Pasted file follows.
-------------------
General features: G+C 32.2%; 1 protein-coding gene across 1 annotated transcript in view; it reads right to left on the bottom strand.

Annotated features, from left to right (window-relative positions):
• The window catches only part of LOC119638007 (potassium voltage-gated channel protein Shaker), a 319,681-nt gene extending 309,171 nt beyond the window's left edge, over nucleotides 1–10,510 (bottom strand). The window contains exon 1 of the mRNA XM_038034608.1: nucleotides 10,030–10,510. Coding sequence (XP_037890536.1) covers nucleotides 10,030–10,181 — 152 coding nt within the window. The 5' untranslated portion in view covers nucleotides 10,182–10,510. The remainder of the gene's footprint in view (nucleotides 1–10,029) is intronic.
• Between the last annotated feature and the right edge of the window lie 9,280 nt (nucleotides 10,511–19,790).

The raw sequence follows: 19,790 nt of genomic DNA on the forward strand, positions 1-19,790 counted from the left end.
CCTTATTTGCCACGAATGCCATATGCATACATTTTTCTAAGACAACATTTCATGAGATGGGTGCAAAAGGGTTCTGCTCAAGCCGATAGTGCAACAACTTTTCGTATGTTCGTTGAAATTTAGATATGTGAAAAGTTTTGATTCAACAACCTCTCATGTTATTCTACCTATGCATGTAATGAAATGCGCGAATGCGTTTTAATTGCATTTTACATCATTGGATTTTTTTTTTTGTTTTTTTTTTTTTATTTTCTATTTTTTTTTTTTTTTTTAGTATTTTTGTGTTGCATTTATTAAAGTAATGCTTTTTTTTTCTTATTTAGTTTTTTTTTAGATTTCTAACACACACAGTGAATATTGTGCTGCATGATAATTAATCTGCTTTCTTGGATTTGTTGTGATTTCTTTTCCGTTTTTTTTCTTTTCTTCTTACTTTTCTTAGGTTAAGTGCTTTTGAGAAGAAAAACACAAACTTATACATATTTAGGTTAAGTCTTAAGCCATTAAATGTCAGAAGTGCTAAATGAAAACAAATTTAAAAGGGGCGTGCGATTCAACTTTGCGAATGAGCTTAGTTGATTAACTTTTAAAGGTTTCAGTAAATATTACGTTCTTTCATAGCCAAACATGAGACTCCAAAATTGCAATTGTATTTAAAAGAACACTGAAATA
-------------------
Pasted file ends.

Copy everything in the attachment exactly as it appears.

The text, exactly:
General features: G+C 32.2%; 1 protein-coding gene across 1 annotated transcript in view; it reads right to left on the bottom strand.

Annotated features, from left to right (window-relative positions):
• The window catches only part of LOC119638007 (potassium voltage-gated channel protein Shaker), a 319,681-nt gene extending 309,171 nt beyond the window's left edge, over nucleotides 1–10,510 (bottom strand). The window contains exon 1 of the mRNA XM_038034608.1: nucleotides 10,030–10,510. Coding sequence (XP_037890536.1) covers nucleotides 10,030–10,181 — 152 coding nt within the window. The 5' untranslated portion in view covers nucleotides 10,182–10,510. The remainder of the gene's footprint in view (nucleotides 1–10,029) is intronic.
• Between the last annotated feature and the right edge of the window lie 9,280 nt (nucleotides 10,511–19,790).

The raw sequence follows: 19,790 nt of genomic DNA on the forward strand, positions 1-19,790 counted from the left end.
CCTTATTTGCCACGAATGCCATATGCATACATTTTTCTAAGACAACATTTCATGAGATGGGTGCAAAAGGGTTCTGCTCAAGCCGATAGTGCAACAACTTTTCGTATGTTCGTTGAAATTTAGATATGTGAAAAGTTTTGATTCAACAACCTCTCATGTTATTCTACCTATGCATGTAATGAAATGCGCGAATGCGTTTTAATTGCATTTTACATCATTGGATTTTTTTTTTTGTTTTTTTTTTTTTATTTTCTATTTTTTTTTTTTTTTTTAGTATTTTTGTGTTGCATTTATTAAAGTAATGCTTTTTTTTTCTTATTTAGTTTTTTTTTAGATTTCTAACACACACAGTGAATATTGTGCTGCATGATAATTAATCTGCTTTCTTGGATTTGTTGTGATTTCTTTTCCGTTTTTTTTCTTTTCTTCTTACTTTTCTTAGGTTAAGTGCTTTTGAGAAGAAAAACACAAACTTATACATATTTAGGTTAAGTCTTAAGCCATTAAATGTCAGAAGTGCTAAATGAAAACAAATTTAAAAGGGGCGTGCGATTCAACTTTGCGAATGAGCTTAGTTGATTAACTTTTAAAGGTTTCAGTAAATATTACGTTCTTTCATAGCCAAACATGAGACTCCAAAATTGCAATTGTATTTAAAAGAACACTGAAATA